Online newsletter provides updates, recommendations on spotted lanternfly

May 01, 2020

UNIVERSITY PARK, Pa. — A new online newsletter offered by Penn State Extension will give readers “the scoop” on the spotted lanternfly.

Launching the week of May 4, the monthly “Spotted Lanternfly Newsletter” will feature content developed Penn State Extension educators and College of Agricultural Sciences researchers.

Readers will receive the latest information on research and extension activities related to the spotted lanternfly, how to manage it on farms, home landscapes and other properties, how to comply with quarantine regulations, what is being done to stop it, and more. Information is delivered through articles, how-to videos, photos, webinars and fact sheets.

“The spotted lanternfly newsletter is another tool we are using to keep citizens, businesses and agricultural producers informed on timely management information so they can better manage the spread and damage of this pest,” said Heather Leach, spotted lanternfly extension associate.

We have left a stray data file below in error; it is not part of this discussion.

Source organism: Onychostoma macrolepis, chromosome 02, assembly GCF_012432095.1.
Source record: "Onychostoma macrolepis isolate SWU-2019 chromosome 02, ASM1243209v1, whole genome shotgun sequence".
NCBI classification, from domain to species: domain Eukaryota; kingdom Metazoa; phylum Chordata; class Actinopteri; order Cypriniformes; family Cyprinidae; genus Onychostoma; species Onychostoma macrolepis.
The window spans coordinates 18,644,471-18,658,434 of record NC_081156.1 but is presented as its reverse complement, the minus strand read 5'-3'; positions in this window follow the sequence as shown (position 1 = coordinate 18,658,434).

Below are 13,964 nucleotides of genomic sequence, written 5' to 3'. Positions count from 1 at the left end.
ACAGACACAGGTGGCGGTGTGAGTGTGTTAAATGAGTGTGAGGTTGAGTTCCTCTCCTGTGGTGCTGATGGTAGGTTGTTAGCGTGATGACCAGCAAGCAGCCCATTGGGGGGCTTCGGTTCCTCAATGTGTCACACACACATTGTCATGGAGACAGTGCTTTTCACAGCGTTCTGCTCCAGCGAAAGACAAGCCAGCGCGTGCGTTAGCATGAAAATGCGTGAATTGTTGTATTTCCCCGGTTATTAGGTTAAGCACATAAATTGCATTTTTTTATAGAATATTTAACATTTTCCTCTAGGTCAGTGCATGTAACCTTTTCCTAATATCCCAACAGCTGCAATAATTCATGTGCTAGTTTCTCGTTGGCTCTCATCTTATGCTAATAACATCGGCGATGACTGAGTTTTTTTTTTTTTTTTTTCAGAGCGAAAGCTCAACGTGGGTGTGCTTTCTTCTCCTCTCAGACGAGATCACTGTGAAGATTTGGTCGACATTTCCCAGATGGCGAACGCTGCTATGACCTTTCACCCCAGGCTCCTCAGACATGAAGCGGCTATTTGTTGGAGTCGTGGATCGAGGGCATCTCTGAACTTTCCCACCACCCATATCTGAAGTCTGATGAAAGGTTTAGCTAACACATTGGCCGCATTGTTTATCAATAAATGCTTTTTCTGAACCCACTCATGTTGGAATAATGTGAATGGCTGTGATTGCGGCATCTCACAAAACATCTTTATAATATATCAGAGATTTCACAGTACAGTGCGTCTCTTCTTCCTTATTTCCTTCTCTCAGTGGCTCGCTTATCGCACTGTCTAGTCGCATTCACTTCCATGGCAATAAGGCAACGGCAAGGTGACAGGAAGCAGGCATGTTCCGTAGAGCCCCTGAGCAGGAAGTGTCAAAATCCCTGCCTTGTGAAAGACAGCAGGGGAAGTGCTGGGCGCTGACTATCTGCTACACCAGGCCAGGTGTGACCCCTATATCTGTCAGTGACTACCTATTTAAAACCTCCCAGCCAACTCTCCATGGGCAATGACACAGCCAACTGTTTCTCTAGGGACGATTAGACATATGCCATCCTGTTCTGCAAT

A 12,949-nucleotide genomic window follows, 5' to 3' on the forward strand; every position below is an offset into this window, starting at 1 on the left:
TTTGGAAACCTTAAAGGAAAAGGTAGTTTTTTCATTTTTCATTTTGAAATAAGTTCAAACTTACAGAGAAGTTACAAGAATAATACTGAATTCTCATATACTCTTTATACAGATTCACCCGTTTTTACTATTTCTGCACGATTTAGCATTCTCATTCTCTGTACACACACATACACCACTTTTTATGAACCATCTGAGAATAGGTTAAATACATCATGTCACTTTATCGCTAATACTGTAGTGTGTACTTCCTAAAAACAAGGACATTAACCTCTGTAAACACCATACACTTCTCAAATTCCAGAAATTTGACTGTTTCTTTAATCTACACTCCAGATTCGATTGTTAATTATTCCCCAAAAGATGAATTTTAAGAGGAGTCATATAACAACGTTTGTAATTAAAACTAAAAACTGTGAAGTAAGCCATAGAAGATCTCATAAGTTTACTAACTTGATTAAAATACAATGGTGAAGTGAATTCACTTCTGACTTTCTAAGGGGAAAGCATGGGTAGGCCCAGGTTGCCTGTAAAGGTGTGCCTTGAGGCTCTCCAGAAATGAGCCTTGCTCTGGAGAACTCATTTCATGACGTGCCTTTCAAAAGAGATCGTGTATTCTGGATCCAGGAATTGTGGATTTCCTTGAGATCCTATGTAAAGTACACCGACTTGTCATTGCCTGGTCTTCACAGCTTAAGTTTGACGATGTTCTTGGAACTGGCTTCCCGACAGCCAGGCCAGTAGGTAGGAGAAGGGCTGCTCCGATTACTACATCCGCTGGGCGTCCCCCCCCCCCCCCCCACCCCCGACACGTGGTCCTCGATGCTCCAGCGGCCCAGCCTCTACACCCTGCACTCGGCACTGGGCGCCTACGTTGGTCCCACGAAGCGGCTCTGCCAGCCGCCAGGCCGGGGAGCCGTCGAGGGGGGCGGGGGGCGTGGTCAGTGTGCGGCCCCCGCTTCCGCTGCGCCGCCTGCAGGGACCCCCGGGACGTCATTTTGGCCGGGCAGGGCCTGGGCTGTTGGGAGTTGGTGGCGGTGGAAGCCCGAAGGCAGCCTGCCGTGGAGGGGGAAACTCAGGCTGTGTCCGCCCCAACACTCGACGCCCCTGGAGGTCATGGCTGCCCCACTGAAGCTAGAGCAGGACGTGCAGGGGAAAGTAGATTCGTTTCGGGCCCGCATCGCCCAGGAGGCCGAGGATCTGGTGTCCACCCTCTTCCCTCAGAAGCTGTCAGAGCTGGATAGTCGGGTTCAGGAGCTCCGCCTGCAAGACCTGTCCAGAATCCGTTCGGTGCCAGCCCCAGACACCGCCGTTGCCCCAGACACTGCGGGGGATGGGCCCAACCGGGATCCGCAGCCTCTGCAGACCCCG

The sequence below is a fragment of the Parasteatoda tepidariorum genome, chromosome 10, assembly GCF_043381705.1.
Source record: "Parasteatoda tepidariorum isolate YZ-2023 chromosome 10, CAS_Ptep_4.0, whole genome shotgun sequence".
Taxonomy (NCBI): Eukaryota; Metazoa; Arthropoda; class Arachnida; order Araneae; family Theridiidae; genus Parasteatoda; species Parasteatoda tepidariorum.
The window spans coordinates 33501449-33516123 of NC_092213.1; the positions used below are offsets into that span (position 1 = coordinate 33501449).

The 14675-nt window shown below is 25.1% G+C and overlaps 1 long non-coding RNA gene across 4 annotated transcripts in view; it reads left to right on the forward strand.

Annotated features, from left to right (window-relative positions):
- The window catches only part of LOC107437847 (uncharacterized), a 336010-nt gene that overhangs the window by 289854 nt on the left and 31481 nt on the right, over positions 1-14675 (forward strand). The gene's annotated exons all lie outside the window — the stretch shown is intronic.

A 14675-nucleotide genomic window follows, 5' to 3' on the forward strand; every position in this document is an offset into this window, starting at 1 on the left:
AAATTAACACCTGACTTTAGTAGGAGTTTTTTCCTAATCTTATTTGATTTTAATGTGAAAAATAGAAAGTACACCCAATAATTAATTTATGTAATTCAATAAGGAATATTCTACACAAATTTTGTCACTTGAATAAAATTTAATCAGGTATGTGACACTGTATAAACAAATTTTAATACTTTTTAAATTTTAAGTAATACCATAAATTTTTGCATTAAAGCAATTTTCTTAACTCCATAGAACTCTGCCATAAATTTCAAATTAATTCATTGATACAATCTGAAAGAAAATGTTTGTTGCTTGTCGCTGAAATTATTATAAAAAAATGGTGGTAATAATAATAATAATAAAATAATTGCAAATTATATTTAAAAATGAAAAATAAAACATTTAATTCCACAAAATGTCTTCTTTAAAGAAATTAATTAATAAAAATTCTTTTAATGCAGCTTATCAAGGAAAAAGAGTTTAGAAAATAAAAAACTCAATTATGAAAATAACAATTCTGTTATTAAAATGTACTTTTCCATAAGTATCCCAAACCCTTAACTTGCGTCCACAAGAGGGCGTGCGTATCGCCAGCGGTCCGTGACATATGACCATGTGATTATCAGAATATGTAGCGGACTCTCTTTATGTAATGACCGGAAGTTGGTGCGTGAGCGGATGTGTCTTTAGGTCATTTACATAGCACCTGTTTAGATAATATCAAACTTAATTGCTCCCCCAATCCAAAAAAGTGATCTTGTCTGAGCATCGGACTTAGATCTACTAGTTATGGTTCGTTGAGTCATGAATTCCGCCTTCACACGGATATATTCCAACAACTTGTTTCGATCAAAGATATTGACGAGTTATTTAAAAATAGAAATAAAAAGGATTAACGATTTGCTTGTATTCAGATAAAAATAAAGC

To subscribe to the newsletter, visit https://extension.psu.edu/spotted-lanternfly.

The spotted lanternfly, also referred to as SLF, is an invasive insect from Asia that first was found in North America in Berks County, Pennsylvania, in 2014. The pest since has spread to at least 26 Pennsylvania counties, as well as to New Jersey, Delaware, Maryland, West Virginia and Virginia.

Economists warn that this insect, if not contained, could drain Pennsylvania’s economy of at least $324 million annually and cause the loss of about 2,800 jobs. At risk are agricultural commodities — including grapes, tree fruit, nursery plants and hardwood lumber — as well as natural habitats, parks and backyards.

To manage spotted lanternfly populations, minimize associated damage and keep SLF from spreading beyond currently quarantined counties, Penn State’s College of Agricultural Sciences and Penn State Extension have partnered with the Pennsylvania Department of Agriculture and USDA to research the insect's biology and behavior, evaluate management tactics, and educate growers and other businesses, local officials, and the public.

(Media Contacts)

Last Updated May 03, 2020